Over the years, Oberlin has had many brilliant Convocation speakers. But Bryan Stevenson’s talk on September 9 keeps resonating with me. Many of my friends, colleagues, and some of my students also found his talk inspiring.
One theme that really struck me was Stevenson’s determination to use education as a tool to fight poverty and injustice and to improve individual lives and our society. You may recall his story about how an internship at the Southern Center for Human Rights in Atlanta defending prisoners facing the death penalty transformed him from a disaffected first-year at Harvard Law School into a man on a social justice mission. He returned to school and spent every waking hour in the law library because he realized a person with a law degree could make the law work for the disadvantaged. He has built a remarkable career doing just that.
Stevenson’s deeds and words were a reminder that Oberlin’s deep and enduring involvement with social justice issues has always been powered by higher education. As I said in my remarks to our first-years and their parents, studying at Oberlin—acquiring as broad and deep an education as you possibly can—will help you be even more effective advocates for causes you support. The most important thing students do here is learn. That learning transforms their lives and can help them make a difference in our world.
Other aspects of Stevenson’s life and work that were striking were his determination, his compassion, and his ability to listen to others even if they do not share or even oppose his views. The latter characteristic seems to be partly who he is as a person and partly his legal training with its emphasis on fully understanding your opposition’s arguments so you can counter them.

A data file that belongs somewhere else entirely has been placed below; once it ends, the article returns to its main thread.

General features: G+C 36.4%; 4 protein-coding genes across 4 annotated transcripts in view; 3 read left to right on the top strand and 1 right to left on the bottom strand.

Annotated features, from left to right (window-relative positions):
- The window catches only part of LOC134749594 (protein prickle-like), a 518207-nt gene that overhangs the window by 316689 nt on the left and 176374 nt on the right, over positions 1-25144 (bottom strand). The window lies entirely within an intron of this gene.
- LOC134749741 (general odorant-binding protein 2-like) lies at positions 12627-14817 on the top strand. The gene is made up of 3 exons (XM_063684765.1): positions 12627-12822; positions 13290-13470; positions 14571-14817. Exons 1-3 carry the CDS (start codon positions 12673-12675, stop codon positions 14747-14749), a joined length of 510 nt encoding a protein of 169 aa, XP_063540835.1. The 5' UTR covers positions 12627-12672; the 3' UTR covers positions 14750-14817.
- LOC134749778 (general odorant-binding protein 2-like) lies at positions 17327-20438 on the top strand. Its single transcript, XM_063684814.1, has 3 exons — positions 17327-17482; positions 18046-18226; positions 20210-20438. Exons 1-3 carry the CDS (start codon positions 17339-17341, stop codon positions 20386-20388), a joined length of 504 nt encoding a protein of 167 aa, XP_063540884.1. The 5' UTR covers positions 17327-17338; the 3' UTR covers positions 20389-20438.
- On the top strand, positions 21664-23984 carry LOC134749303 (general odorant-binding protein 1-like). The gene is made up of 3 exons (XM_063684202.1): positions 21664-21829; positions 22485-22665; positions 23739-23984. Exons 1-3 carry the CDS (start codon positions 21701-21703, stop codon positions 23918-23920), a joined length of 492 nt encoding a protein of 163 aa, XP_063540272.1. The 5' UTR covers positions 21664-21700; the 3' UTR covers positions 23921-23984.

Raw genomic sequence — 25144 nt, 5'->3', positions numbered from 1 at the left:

Determination, compassion, and listening to the views of others are qualities we value at Oberlin. We are proud that our students, faculty, and staff are able to engage in sometimes difficult conversations about tough issues facing our society. We are proud that Oberlin is a community that cherishes academic freedom and diversity of opinions and ideas. We work to embrace and learn from our differences and to build a community of engagement where everyone feels valued and included.
Bryan Stevenson didn’t study at Oberlin, but he exemplifies our belief in education’s power to help one person change the world. He has set the bar very high for the remaining Convocation speakers this fall: novelist Zadie Smith on September 29; investigative journalist Sonia Shah ’90 on October 27; and entrepreneur Martine Rothblatt on November 5.
I mentioned in my September 10 column that many Oberlin faculty members are not just great teachers and scholars but also recognized leaders in their chosen fields. I have since learned that James Dobbins, James H. Fairchild professor of religion and East Asian studies, was recently appointed coeditor of the Journal of Japanese Studies for a three-year term. The Journal is the most influential journal dealing with research on Japan in the United States. It is a multidisciplinary forum for communicating new information, new interpretations, and recent research results concerning Japan to the English-reading world.
Congratulations, Professor Dobbins, on this outstanding achievement!
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